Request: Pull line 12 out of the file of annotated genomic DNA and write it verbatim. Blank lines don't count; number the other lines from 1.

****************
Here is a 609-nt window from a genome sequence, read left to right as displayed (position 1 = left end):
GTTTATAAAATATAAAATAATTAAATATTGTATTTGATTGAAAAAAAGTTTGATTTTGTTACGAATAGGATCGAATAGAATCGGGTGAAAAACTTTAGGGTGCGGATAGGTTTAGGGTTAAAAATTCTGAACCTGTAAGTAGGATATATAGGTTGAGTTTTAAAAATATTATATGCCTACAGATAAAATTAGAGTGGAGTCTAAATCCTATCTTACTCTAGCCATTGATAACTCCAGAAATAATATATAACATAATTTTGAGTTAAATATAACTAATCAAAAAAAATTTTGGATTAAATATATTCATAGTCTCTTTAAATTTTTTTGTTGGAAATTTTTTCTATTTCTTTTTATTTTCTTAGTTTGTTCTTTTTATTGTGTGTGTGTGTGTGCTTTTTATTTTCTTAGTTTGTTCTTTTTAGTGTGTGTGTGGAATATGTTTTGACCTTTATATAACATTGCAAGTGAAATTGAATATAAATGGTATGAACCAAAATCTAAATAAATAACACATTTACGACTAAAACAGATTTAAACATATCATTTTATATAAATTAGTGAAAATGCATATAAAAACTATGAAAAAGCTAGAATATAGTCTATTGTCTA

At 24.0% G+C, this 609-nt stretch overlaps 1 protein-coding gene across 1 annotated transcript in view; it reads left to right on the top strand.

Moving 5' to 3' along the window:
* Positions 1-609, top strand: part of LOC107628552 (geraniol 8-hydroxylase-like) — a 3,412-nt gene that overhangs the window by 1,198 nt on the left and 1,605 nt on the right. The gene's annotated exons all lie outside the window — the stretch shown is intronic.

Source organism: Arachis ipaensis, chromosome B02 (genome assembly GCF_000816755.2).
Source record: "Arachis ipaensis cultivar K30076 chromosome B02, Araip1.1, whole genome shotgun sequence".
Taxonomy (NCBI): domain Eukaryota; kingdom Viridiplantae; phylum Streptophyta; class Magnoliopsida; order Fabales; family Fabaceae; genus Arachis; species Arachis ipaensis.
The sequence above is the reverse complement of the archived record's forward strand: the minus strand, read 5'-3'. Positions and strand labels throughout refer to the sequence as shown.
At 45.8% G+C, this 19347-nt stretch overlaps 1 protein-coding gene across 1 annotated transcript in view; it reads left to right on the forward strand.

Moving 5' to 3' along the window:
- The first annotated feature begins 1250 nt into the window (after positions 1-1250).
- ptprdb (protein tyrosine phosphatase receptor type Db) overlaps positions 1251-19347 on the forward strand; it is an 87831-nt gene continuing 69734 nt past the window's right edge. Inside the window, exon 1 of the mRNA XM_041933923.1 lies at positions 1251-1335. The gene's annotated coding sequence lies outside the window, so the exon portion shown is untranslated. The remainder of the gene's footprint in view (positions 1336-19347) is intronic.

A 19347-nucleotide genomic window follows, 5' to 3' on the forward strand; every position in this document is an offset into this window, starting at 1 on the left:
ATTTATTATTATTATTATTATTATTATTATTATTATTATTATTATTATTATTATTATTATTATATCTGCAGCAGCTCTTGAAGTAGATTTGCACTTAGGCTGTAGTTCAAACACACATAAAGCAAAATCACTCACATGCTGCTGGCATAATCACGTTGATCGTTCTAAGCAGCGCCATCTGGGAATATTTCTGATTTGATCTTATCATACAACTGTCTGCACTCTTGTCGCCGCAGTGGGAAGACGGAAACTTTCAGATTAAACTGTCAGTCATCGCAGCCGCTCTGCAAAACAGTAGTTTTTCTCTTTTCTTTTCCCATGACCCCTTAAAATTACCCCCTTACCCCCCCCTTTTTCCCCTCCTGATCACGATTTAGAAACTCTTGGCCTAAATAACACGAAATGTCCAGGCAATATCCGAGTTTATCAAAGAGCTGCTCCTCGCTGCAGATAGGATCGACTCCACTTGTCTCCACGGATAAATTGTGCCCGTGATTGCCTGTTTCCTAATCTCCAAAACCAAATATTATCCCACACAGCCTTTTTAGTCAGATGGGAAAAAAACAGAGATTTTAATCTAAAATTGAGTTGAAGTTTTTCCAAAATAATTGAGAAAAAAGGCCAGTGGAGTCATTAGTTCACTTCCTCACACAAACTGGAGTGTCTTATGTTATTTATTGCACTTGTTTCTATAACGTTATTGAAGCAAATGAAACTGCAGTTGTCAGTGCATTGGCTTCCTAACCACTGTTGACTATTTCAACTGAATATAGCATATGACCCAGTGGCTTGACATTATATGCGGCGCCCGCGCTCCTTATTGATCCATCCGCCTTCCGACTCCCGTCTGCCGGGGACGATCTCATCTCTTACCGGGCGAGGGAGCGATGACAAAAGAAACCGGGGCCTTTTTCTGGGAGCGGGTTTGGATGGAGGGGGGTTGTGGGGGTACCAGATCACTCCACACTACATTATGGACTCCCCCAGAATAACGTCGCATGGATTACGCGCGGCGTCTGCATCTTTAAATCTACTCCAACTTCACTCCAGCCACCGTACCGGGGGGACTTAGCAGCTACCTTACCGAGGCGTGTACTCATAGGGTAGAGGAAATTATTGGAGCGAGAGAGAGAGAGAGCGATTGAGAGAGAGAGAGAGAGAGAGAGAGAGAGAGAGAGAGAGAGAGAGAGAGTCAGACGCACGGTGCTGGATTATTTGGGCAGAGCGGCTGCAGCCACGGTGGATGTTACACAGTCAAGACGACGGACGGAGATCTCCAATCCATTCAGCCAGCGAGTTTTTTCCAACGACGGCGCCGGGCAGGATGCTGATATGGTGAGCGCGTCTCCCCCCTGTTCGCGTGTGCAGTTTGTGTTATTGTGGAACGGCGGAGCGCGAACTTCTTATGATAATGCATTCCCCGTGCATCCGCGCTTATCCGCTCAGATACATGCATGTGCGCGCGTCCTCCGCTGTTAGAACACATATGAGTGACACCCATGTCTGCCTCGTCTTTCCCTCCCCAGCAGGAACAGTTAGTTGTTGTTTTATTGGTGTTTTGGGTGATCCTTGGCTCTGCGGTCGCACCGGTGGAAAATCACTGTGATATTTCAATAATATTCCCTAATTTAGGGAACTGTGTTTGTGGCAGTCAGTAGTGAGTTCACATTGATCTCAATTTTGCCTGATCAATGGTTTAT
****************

- The first annotated feature begins 1250 nt into the window (after positions 1-1250).